AiSteth: Smart stethoscope that will let you ‘see’ heart sounds

Cardiovascular Diseases (CVDs) are the leading cause of death globally resulting in the loss of around 17.9 million lives every year. In India, at least 2.8 million people died in 2016 alone due to CVDs. To add to the existing burden, patients with CVD are at a high risk of developing severe complications due to COVID-19. Hence, the theme for “World Heart Day 2020 — #UseHeart to beat Cardiovascular Disease” — is highly relevant now than ever before.

On World Heart Day, Dr.Satish Somayya Jeevannavar, Founder and CEO of Ai Health Highway, a MedTech startup, talks about how AiSteth — a smart stethoscope — can help reduce the learning curve for young doctors and healthcare workers who would have otherwise taken years to develop an ear for abnormal heart sounds. AiSteth can record, store and share heart/lung sounds from the patients in villages/PHCs, or elderly patients at home in cities and enable remote monitoring or tele-consultation with specialists who are based in cities, tertiary care hospitals. This could facilitate screening, early detection and/or better follow up for a specific subset of cardiovascular disorders.

Prototype of AiSteth – a smart Stethoscope

Cardiovascular disease (CVD) has emerged as a leading cause of mortality in India…how deep and widespread is the problem?

Cardiovascular disorders are one of the leading causes of death not just in India, but in the world. More than 80% of such deaths occur in low and middle-income countries. Globally, the disease burden will exceed $1 trillion by 2030, as per the World Economic Forum. In our country, one in every four deaths and more than 60% deaths in adults can be attributed to CVDs, according to a study published in Lancet Global Health. 80% of the deaths due to CVDs are caused by ischemic heart diseases and stroke. India has pledged to bring down 25% of premature deaths due to non-communicable diseases by 2025, as part of a World Health Organization (WHO) action plan. It’s a huge problem because a majority of these deaths, which are preventable, occur in the most economically productive age group.

Can early detection help reverse the trend? Do available diagnostics for cardiology serve the purpose of early detection?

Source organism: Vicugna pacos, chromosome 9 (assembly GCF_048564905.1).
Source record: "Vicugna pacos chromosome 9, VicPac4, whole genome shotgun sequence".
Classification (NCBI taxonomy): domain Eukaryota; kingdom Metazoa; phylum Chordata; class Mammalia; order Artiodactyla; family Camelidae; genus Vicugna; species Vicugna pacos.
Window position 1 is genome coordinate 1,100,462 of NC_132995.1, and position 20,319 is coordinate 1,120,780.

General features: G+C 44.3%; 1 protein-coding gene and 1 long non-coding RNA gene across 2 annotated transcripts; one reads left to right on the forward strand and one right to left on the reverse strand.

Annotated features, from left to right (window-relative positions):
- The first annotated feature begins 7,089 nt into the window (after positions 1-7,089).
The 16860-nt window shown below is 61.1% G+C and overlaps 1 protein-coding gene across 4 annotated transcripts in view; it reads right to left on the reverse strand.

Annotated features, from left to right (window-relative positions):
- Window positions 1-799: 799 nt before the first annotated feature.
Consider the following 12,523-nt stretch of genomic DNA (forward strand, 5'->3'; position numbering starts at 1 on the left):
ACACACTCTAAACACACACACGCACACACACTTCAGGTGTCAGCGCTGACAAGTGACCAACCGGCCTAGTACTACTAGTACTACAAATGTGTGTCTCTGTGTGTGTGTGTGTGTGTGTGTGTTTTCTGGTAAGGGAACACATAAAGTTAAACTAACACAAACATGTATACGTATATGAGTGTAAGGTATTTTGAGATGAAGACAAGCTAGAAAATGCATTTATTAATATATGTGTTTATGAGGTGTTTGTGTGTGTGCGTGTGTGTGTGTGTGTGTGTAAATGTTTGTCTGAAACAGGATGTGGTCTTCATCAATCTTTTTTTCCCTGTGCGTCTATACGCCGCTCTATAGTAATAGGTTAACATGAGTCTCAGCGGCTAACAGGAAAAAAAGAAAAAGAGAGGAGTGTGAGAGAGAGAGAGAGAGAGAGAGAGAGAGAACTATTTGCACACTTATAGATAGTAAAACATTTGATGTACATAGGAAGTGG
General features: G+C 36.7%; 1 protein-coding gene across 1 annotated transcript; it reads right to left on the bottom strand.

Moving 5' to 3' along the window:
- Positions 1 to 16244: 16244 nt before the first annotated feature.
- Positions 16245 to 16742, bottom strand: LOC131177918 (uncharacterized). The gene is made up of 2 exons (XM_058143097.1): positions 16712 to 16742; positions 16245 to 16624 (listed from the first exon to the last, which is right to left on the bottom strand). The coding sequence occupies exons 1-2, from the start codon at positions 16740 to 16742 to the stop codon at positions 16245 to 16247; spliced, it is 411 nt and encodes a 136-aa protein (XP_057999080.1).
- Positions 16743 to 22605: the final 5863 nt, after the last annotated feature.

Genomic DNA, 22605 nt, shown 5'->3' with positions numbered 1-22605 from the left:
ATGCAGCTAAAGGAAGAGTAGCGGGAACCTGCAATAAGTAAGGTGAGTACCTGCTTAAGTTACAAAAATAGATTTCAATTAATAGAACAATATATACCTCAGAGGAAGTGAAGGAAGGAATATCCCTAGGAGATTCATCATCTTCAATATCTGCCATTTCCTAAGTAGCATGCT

Yes, early detection can definitely help reverse the trend. However, today’s healthcare delivery ecosystem is mostly hospital-based and reactive, i.e, you wait for the patient to fall sick and reach the hospital. Most of the current cardiac screening and diagnostic investigations (blood tests, cardiac enzymes, ECG, ECHO, Angio, CT/MRI etc) are available only in hospitals and district HQs. Hence, a majority of Indians, ie, more than 60-70%, who stay in rural and semi-urban India find it difficult to access/afford these investigations. If we have to solve the problem, we need to focus on solutions which are easily accessible at the first point of contact for a patient ie at the primary/community care clinics and can help screen large populations and aid in early detection of cardiac disorders.

What are the reasons for missed diagnosis?

Though India has a four-tiered healthcare delivery ecosystem, the resources are mostly concentrated in the tertiary care hospitals in cities and district headquarters. There is a rural-urban divide in the availability of specialists, screening, and diagnostic landscape. Almost 80% of the specialists and trained staff are in metros while a majority of the population lives in rural or semi-urban areas. The diagnostics start with blood tests (for eg lipid profile and cardiac enzymes), which very few primary healthcare centres (PHCs) can carry out. The sophisticated machines for ECG, ECHO, Angio and MRI are also available only in the big hospitals, far from the villages. The shortage of doctors is another big reason. For India’s population of 1.35 billion, we need at least 1 lakh cardiologists while as of today we have around 4,500 heart specialists. The lack of access to tests and specialists and logistics issues at the last-mile connectivity lead to a huge number of missed diagnostic opportunities at the first point of contact.

How and why did you think of an AI-enabled stethoscope?